I've read about conjecture that this is a mechanism by which black holes can "evaporate." A pair pops in near the event horizon, one particle goes into black hole and annihilates with some other particle, while its original partner goes off into space. No idea if there's anything other than speculation about this.


Does it strike anyone else as odd that something as miniscule as the creation of a particle/antiparticle duo can happen in such a position in relation to the event horizon of a BH that one of the duo can be on either side of the event horizon? My understanding is that an event horizon is not that clearly defined.

Better have a word with them, Bill, they might not have thought of that grin

I wonder if we'll hear any more re this: "Physicists may have observed Hawking radiation for the first time" September 28, 2010

"Event horizons are not unique to black holes; they can be exhibited in a variety of physical systems, from flowing water to a moving “refractive index perturbation” (RIP) in a dielectric medium (in which light can change the medium's refractive index). It's this latter system that Belgiorno and his colleagues used in their experiment."

http://www.physorg.com/news204866995.html
_________________________
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#42395 - 01/31/12 07:38 PM Re: More Something From Nothing? [Re: Bill S.]
Bill S. Offline
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In the beginning was the Void, and the Void was without form or content. Thus was the Void utterly empty from all eternity. The Void contained neither space nor time; nor was there any possibility of any matter or energy existing within the Void. The nature of the Void was total emptiness because there was no observer who could give reality to anything that the Void might otherwise have contained; and so it was, for the vastness of eternity.

In the fullness of eternity there appeared within the Void the Boltzmann Brain. Only for the most unimaginably minuscule instant did the Boltzmann Brain remain in existence in the Void, but that was sufficient for it to become an observer. As the only observer of the Void the Boltzmann Brain was, perforce, the typical observer. So it was that the observations of the Boltzmann Brain became the reality of the Void.
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There never was nothing.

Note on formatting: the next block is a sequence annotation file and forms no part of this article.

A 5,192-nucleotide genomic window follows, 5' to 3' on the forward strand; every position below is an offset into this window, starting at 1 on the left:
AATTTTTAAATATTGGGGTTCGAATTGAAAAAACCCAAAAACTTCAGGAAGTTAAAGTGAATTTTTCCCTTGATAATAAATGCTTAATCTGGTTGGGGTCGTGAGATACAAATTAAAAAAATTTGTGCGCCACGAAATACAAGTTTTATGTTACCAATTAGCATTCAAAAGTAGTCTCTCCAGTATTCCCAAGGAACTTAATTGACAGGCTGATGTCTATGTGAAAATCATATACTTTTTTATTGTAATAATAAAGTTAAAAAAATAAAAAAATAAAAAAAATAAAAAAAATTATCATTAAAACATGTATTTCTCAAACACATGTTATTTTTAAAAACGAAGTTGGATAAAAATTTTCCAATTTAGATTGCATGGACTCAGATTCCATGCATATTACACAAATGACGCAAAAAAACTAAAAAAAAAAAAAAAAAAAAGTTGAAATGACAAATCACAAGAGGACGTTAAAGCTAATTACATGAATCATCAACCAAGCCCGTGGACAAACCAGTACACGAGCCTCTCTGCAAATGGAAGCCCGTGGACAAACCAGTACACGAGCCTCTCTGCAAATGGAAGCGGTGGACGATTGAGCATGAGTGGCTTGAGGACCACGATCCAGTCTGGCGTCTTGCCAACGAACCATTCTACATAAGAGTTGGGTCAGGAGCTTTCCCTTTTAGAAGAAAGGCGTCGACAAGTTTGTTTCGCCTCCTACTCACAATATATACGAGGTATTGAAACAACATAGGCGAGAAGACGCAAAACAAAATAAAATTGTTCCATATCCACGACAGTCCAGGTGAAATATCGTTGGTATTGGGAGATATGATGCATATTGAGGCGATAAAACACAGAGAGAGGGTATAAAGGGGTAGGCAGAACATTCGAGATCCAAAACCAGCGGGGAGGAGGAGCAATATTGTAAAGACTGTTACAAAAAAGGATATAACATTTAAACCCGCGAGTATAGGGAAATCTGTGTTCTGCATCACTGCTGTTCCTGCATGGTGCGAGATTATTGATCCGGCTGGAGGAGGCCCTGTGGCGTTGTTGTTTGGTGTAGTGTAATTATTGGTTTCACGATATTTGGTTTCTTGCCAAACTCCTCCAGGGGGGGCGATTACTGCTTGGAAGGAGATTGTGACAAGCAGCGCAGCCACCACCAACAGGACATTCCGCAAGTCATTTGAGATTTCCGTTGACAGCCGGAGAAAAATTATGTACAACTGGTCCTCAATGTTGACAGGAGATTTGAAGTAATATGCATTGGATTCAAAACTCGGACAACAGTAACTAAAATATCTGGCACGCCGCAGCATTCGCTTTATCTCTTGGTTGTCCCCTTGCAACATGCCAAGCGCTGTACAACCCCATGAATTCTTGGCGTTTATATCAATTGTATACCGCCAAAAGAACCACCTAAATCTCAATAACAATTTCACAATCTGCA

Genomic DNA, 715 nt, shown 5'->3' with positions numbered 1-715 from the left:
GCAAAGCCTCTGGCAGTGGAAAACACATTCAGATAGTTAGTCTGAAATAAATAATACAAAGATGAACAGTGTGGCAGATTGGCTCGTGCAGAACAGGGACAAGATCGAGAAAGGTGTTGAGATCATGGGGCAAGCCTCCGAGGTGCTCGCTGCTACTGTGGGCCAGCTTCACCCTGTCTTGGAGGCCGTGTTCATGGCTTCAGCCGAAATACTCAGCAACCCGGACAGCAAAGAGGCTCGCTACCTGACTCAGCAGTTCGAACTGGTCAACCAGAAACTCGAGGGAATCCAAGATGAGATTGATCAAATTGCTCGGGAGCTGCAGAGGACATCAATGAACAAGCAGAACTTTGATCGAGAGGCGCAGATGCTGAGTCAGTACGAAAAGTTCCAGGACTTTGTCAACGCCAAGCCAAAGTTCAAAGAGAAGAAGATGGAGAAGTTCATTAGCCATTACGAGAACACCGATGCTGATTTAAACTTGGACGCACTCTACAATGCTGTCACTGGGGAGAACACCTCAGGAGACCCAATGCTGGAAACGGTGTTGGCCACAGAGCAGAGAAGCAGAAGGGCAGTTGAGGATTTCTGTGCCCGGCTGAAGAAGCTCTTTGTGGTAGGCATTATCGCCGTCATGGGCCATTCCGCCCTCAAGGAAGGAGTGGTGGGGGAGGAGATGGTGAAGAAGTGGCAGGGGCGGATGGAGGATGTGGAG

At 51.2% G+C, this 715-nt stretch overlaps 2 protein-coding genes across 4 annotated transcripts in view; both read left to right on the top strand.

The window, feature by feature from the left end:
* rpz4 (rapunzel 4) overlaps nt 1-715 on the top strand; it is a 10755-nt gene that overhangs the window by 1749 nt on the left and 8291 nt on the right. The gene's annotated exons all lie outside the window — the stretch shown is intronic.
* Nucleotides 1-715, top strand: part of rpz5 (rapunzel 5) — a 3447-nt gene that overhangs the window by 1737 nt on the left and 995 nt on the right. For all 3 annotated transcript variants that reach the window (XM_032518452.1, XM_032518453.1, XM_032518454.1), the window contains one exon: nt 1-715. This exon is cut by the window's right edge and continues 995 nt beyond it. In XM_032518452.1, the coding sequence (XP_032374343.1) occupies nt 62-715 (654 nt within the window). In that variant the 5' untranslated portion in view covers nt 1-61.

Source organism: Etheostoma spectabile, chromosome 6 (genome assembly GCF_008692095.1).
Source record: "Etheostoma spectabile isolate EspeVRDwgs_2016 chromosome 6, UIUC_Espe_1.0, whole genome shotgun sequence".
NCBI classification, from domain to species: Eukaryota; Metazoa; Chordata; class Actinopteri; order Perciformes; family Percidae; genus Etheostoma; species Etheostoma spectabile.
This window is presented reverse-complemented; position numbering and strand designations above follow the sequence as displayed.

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#42396 - 01/31/12 08:22 PM Re: More Something From Nothing? [Re: Bill S.]
Orac Offline
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Originally Posted By: Bill S.

Does it strike anyone else as odd that something as miniscule as the creation of a particle/antiparticle duo can happen in such a position in relation to the event horizon of a BH that one of the duo can be on either side of the event horizon? My understanding is that an event horizon is not that clearly defined.


Two comments:

There are a growing group of us who see event horizons as only valid for your physical solid world we suggest the event horizon doesn't exist for QM and that was even reluctantly accept by people like Hawkings.

The event horizon is as well defined as the surface of a water body. Viewed from a long distance it looks very defined, view up very close the clear distinction is lost.
_________________________
I hate QM, emetic scum, always wrong, never believe me, sad and broken and now lost credibility.

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#42397 - 01/31/12 08:32 PM Re: More Something From Nothing? [Re: Bill S.]
Orac Offline
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Originally Posted By: Bill S.
In the beginning was the Void, and the Void was without form or content. Thus was the Void utterly empty from all eternity. The Void contained neither space nor time; nor was there any possibility of any matter or energy existing within the Void. The nature of the Void was total emptiness because there was no observer who could give reality to anything that the Void might otherwise have contained; and so it was, for the vastness of eternity.

In the fullness of eternity there appeared within the Void the Boltzmann Brain. Only for the most unimaginably minuscule instant did the Boltzmann Brain remain in existence in the Void, but that was sufficient for it to become an observer. As the only observer of the Void the Boltzmann Brain was, perforce, the typical observer. So it was that the observations of the Boltzmann Brain became the reality of the Void.


Again there is a problem with your use of the word "void" you need to think carefully about what you are implying.


I will take some rather simplified theories but you will get the problem.

You could mean you had a pile of energy (you can't see it therefore you have a void) the energy became matter E=mc2 viola we have a universe. Void has an interesting meaning in that situation.

You could be higgsonian and believe there is a higgs sea of virtual particles and our universe was created from that. Again our universe started void but what it came from well is it void or isnt it depends on your view.
.


Edited by Orac (01/31/12 08:34 PM)
_________________________
I hate QM, emetic scum, always wrong, never believe me, sad and broken and now lost credibility.

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#42398 - 01/31/12 09:06 PM Re: More Something From Nothing? [Re: Bill S.]
Bill S. Offline
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Quote:
view up very close the clear distinction is lost.


Presumably the particle/antiparticle creation would have to be up very close where the horizon woule ne unclear.
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There never was nothing.